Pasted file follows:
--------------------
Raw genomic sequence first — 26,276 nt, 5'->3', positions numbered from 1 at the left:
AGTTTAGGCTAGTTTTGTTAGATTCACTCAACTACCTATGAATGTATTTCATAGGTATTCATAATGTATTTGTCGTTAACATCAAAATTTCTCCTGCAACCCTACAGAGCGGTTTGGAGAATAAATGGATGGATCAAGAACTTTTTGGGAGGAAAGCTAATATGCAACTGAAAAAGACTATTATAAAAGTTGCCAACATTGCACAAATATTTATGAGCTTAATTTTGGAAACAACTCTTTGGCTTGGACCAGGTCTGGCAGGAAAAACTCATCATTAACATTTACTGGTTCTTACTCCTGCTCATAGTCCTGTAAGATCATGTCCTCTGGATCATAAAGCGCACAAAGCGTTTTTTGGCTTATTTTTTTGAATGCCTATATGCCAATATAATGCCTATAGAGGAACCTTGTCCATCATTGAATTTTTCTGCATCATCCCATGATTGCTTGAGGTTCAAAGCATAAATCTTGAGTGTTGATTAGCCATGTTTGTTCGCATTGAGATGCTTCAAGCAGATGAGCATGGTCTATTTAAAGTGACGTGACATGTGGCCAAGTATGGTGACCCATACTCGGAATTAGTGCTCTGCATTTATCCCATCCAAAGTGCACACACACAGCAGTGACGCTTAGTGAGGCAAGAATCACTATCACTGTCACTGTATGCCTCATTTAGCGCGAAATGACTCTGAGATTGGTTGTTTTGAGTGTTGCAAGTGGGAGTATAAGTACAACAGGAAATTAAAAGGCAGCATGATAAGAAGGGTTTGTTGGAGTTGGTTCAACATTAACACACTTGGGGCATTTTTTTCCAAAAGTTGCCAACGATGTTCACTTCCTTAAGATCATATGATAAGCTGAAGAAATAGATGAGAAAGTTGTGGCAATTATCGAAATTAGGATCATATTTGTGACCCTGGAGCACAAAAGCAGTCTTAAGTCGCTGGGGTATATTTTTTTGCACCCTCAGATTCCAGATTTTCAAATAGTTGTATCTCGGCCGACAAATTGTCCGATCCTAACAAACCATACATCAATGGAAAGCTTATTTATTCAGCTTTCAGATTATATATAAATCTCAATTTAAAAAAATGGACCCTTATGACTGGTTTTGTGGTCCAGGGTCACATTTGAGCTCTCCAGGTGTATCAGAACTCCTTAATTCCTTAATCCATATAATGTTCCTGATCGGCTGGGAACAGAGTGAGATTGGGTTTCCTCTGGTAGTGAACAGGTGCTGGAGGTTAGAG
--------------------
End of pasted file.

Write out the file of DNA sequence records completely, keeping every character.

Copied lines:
Raw genomic sequence first — 26,276 nt, 5'->3', positions numbered from 1 at the left:
AGTTTAGGCTAGTTTTGTTAGATTCACTCAACTACCTATGAATGTATTTCATAGGTATTCATAATGTATTTGTCGTTAACATCAAAATTTCTCCTGCAACCCTACAGAGCGGTTTGGAGAATAAATGGATGGATCAAGAACTTTTTGGGAGGAAAGCTAATATGCAACTGAAAAAGACTATTATAAAAGTTGCCAACATTGCACAAATATTTATGAGCTTAATTTTGGAAACAACTCTTTGGCTTGGACCAGGTCTGGCAGGAAAAACTCATCATTAACATTTACTGGTTCTTACTCCTGCTCATAGTCCTGTAAGATCATGTCCTCTGGATCATAAAGCGCACAAAGCGTTTTTTGGCTTATTTTTTTGAATGCCTATATGCCAATATAATGCCTATAGAGGAACCTTGTCCATCATTGAATTTTTCTGCATCATCCCATGATTGCTTGAGGTTCAAAGCATAAATCTTGAGTGTTGATTAGCCATGTTTGTTCGCATTGAGATGCTTCAAGCAGATGAGCATGGTCTATTTAAAGTGACGTGACATGTGGCCAAGTATGGTGACCCATACTCGGAATTAGTGCTCTGCATTTATCCCATCCAAAGTGCACACACACAGCAGTGACGCTTAGTGAGGCAAGAATCACTATCACTGTCACTGTATGCCTCATTTAGCGCGAAATGACTCTGAGATTGGTTGTTTTGAGTGTTGCAAGTGGGAGTATAAGTACAACAGGAAATTAAAAGGCAGCATGATAAGAAGGGTTTGTTGGAGTTGGTTCAACATTAACACACTTGGGGCATTTTTTTCCAAAAGTTGCCAACGATGTTCACTTCCTTAAGATCATATGATAAGCTGAAGAAATAGATGAGAAAGTTGTGGCAATTATCGAAATTAGGATCATATTTGTGACCCTGGAGCACAAAAGCAGTCTTAAGTCGCTGGGGTATATTTTTTTGCACCCTCAGATTCCAGATTTTCAAATAGTTGTATCTCGGCCGACAAATTGTCCGATCCTAACAAACCATACATCAATGGAAAGCTTATTTATTCAGCTTTCAGATTATATATAAATCTCAATTTAAAAAAATGGACCCTTATGACTGGTTTTGTGGTCCAGGGTCACATTTGAGCTCTCCAGGTGTATCAGAACTCCTTAATTCCTTAATCCATATAATGTTCCTGATCGGCTGGGAACAGAGTGAGATTGGGTTTCCTCTGGTAGTGAACAGGTGCTGGAGGTTAGAG